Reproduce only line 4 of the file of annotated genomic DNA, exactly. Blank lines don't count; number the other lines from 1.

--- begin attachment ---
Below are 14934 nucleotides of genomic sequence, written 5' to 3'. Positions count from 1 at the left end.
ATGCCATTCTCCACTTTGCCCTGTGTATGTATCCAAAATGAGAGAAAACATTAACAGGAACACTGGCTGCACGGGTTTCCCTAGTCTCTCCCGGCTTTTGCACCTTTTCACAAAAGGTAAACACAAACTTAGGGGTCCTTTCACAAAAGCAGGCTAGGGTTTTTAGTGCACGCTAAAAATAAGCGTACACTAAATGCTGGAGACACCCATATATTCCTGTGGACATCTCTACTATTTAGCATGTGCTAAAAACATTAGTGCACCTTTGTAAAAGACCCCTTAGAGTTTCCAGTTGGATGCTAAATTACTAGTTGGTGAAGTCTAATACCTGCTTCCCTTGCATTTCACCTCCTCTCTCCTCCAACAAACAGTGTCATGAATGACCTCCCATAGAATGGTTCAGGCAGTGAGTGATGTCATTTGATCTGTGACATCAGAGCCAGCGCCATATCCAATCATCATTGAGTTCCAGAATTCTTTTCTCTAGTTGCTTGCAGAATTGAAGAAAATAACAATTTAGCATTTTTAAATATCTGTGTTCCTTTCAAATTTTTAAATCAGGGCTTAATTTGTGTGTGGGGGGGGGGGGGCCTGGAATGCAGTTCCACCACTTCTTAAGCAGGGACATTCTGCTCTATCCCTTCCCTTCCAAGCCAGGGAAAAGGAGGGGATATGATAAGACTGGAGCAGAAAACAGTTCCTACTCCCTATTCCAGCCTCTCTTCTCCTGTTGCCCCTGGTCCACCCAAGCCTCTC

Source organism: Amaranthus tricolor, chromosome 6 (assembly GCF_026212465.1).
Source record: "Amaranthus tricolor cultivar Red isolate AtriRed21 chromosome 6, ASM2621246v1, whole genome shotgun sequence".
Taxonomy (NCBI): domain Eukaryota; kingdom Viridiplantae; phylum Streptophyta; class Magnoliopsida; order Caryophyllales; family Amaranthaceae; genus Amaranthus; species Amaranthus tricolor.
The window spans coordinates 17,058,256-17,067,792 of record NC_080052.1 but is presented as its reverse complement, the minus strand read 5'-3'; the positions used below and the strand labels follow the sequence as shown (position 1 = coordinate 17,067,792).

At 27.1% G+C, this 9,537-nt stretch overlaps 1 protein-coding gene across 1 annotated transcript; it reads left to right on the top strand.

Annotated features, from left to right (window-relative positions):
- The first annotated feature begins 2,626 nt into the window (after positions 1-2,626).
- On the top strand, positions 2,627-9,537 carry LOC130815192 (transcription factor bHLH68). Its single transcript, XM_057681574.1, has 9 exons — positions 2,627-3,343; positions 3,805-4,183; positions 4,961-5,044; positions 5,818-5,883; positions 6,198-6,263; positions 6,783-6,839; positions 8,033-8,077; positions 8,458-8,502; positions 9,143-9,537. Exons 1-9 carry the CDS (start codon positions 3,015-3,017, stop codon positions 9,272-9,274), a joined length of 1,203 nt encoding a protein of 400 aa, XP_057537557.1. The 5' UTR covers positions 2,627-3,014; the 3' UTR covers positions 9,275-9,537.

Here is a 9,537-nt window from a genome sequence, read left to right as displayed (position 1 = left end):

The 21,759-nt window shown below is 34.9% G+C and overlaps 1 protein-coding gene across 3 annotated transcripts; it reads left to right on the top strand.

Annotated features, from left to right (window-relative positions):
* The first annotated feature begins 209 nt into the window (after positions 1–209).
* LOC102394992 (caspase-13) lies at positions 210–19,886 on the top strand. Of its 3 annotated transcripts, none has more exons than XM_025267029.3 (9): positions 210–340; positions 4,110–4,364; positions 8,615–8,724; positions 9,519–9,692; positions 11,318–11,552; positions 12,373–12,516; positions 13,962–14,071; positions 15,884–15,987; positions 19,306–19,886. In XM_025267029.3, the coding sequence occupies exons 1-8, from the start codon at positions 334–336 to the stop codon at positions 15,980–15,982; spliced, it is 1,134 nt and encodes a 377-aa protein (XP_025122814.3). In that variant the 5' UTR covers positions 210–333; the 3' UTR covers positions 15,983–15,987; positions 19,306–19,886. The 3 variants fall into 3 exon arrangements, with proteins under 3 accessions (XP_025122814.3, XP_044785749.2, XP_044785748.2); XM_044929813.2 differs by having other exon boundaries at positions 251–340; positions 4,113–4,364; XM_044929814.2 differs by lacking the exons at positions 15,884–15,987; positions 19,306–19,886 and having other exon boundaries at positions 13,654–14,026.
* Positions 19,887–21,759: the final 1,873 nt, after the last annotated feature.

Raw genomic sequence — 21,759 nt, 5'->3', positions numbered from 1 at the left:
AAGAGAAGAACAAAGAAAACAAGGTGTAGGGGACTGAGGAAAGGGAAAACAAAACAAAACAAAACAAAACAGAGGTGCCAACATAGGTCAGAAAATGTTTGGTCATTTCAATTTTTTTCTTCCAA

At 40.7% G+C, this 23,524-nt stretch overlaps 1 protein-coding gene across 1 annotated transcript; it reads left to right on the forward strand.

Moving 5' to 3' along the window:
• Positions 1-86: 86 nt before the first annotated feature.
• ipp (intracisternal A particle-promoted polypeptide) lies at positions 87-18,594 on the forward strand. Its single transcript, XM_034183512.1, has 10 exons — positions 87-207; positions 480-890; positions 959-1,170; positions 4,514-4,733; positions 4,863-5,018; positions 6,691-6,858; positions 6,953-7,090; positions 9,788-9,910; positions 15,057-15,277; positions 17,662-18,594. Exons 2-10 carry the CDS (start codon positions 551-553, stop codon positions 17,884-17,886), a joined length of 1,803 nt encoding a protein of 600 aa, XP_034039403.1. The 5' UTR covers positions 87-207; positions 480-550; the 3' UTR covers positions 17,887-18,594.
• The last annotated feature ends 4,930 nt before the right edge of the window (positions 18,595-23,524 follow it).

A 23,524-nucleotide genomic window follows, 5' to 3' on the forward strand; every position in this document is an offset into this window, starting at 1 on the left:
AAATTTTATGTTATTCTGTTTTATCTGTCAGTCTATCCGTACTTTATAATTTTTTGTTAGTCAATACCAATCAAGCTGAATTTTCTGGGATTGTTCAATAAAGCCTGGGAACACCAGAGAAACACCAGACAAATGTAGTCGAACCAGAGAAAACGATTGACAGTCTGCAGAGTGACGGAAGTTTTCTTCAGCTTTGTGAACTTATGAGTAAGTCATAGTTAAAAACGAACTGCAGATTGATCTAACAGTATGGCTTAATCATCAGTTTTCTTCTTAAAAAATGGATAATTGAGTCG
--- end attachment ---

Source record: "Amaranthus tricolor cultivar Red isolate AtriRed21 chromosome 6, ASM2621246v1, whole genome shotgun sequence".